Under the proposals, where a land owner enters into a licence agreement with a developer and receives 25p.c. or more of the market value of the land, then within 30 days of that time, the licence agreement would be chargeable with stamp duty, as if it was a conveyance of the land.
An agreement for lease would sometimes be entered into between a land owner and a developer, with the actual lease subsequently being entered into between the land owner and the end purchaser. The new proposals bring agreements for lease in excess of 35 years within the charge to stamp duty where 25p.c. or more of the consideration has been paid, effectively treating the agreement for lease as if it was the actual lease.

Furthermore, legislation which provided that contracts for the sale of leasehold interests were liable to stamp duty as conveyances on sale where the actual transfer was not presented for stamping within 9 months of the contract being entered into, has been deleted. Such contracts fall within the new rules requiring stamping within 30 days.

There are several issues with this legislation. Fundamentally stamp duty has always been a tax on documents rather than on transactions and does not apply to a transaction that can be carried out without the use of a document to transfer legal title. This is one of the founding principles of the tax. The practices of resting on contract, and the use of licences and agreements for lease, have been present practically since the inception of stamp duty law.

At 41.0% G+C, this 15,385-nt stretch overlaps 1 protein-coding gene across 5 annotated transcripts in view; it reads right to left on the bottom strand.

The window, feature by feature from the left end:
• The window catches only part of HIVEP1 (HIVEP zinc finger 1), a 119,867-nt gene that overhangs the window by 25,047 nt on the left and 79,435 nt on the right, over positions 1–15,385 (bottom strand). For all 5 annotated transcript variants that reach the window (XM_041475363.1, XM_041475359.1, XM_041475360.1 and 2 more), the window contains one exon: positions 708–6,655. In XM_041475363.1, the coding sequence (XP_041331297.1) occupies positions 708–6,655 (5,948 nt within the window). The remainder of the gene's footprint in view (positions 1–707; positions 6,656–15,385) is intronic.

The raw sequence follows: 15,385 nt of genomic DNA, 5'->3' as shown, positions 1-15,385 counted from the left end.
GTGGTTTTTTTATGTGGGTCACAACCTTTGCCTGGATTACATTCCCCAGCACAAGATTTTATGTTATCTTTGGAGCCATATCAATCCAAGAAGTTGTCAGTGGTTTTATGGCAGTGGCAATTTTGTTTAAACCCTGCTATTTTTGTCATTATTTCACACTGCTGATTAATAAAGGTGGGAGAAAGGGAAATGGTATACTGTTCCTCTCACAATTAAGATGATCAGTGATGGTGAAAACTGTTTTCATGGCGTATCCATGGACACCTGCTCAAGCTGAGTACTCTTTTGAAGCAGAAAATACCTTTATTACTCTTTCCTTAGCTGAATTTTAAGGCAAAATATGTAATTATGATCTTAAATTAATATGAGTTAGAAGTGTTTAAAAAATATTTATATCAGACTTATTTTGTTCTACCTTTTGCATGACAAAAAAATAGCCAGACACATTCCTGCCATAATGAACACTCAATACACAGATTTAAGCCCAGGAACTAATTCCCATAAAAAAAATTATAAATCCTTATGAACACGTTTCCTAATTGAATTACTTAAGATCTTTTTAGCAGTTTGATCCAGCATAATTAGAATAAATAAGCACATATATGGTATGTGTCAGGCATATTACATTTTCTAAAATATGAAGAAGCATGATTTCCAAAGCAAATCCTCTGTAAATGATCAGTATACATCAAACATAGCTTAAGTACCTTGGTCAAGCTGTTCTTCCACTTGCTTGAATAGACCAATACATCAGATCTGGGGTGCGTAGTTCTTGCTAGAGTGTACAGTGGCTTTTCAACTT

The Revenue's survey was to review the extent of the use by property developers of arrangements to avoid stamp duty, following anecdotal evidence of avoidance. The conclusion from the review was that the 'bypassing' of stamp duty is relatively common. However, this has been effectively legislated for in the form of sub-sale relief and has always been the practice in respect of the arrangements mentioned above in accordance with the founding principle of stamp duty as a tax on documents transferring legal title. The survey essentially confirmed that legislation is being used in the manner in which it was intended. Such fundamental changes as those proposed, should at least be supported by policy documents and economic analysis of the consequences of altering this practice.